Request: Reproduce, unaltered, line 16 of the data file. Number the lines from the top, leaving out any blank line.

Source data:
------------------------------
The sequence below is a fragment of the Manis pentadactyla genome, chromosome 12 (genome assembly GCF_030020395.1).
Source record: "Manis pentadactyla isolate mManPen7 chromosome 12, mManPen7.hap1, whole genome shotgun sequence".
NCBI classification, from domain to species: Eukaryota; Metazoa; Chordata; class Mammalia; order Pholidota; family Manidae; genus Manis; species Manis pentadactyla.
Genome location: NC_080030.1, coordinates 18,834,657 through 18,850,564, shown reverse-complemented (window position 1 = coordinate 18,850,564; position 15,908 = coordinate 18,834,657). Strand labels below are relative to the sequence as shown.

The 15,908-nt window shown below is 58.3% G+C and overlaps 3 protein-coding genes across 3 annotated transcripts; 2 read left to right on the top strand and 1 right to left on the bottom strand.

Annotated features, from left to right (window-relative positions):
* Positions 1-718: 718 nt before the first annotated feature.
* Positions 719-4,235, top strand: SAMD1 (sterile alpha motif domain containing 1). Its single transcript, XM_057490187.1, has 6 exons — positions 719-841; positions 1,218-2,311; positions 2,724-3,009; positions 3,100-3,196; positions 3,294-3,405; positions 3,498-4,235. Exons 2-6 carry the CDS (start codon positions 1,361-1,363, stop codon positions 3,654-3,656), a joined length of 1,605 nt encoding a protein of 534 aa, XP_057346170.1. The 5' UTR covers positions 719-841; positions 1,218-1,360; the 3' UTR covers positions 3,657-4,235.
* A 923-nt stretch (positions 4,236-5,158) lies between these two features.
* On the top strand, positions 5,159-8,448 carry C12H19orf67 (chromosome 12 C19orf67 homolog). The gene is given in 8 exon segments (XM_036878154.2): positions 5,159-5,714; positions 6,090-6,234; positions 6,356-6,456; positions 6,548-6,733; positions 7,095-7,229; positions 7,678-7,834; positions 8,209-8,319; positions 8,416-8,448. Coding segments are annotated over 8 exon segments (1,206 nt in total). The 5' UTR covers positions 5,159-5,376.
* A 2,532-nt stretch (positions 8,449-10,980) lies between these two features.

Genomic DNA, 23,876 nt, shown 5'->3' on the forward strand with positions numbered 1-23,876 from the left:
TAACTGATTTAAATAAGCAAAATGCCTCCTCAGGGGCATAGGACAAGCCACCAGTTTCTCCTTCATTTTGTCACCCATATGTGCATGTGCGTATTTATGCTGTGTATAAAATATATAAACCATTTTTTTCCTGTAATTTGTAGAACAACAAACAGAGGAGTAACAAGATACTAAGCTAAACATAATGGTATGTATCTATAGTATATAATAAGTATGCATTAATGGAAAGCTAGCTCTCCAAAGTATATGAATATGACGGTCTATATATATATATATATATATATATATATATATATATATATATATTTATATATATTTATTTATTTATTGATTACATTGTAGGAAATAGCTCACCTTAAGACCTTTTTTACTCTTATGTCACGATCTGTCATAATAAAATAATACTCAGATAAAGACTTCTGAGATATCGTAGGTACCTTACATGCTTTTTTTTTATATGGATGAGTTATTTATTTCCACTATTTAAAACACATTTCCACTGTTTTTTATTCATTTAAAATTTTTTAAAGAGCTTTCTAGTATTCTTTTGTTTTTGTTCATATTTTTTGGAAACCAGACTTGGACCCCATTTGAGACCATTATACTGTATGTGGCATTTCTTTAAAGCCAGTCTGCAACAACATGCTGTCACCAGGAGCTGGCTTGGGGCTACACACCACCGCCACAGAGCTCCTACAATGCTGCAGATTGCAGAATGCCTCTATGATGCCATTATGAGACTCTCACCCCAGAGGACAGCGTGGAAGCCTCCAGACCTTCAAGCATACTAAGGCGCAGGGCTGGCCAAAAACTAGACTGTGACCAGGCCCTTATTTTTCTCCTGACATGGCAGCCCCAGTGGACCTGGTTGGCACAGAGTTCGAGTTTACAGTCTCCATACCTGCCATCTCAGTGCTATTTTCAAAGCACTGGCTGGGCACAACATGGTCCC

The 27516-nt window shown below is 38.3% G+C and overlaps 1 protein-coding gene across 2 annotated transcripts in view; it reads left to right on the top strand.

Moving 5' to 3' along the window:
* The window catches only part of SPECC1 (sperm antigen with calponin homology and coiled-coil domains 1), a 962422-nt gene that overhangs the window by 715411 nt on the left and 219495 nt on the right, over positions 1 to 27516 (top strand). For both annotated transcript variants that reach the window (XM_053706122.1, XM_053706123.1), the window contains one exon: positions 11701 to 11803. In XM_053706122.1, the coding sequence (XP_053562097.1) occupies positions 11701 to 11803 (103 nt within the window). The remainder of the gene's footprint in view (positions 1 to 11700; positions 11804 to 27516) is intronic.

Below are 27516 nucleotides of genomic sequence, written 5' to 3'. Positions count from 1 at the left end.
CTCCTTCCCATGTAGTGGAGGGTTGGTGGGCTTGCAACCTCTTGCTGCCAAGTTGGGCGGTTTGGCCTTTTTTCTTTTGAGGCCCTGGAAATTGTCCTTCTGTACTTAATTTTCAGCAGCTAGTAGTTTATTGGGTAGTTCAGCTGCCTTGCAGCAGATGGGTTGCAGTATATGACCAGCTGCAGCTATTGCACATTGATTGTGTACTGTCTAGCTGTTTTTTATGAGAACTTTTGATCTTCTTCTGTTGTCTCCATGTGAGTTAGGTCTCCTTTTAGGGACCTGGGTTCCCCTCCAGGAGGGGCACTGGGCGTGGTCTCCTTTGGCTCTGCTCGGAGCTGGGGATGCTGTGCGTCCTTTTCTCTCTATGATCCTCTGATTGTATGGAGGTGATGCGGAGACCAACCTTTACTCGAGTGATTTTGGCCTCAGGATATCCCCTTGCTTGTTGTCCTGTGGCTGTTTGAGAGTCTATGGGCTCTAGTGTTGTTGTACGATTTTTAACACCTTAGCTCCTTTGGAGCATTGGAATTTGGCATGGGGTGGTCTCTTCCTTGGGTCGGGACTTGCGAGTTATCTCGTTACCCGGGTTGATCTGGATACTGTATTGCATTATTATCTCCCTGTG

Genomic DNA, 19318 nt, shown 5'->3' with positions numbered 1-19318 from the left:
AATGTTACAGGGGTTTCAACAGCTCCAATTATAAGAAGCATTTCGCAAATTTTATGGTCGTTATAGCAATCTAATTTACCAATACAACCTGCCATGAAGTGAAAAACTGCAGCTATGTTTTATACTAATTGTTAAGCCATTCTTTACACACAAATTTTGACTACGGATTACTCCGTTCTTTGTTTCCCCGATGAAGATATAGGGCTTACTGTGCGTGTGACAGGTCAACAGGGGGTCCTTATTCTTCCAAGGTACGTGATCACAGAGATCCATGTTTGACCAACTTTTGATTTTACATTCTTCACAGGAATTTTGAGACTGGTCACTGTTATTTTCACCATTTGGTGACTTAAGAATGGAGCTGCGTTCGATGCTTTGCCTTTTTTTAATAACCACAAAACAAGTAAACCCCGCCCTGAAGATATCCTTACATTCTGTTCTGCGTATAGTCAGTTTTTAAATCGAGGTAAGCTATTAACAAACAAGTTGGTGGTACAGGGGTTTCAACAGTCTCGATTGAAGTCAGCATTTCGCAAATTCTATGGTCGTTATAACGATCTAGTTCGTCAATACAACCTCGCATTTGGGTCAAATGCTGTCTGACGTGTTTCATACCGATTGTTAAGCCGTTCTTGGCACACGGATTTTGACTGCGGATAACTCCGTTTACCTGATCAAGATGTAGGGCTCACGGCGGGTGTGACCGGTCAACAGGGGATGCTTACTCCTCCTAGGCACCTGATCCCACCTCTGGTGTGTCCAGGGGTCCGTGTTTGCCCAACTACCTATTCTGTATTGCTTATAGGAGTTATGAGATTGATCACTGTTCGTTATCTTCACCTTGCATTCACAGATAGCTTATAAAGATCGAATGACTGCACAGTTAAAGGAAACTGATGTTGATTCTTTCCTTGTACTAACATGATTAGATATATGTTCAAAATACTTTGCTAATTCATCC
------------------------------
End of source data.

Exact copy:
* The window catches only part of SPECC1 (sperm antigen with calponin homology and coiled-coil domains 1), a 962422-nt gene that overhangs the window by 715411 nt on the left and 219495 nt on the right, over positions 1 to 27516 (top strand). For both annotated transcript variants that reach the window (XM_053706122.1, XM_053706123.1), the window contains one exon: positions 11701 to 11803. In XM_053706122.1, the coding sequence (XP_053562097.1) occupies positions 11701 to 11803 (103 nt within the window). The remainder of the gene's footprint in view (positions 1 to 11700; positions 11804 to 27516) is intronic.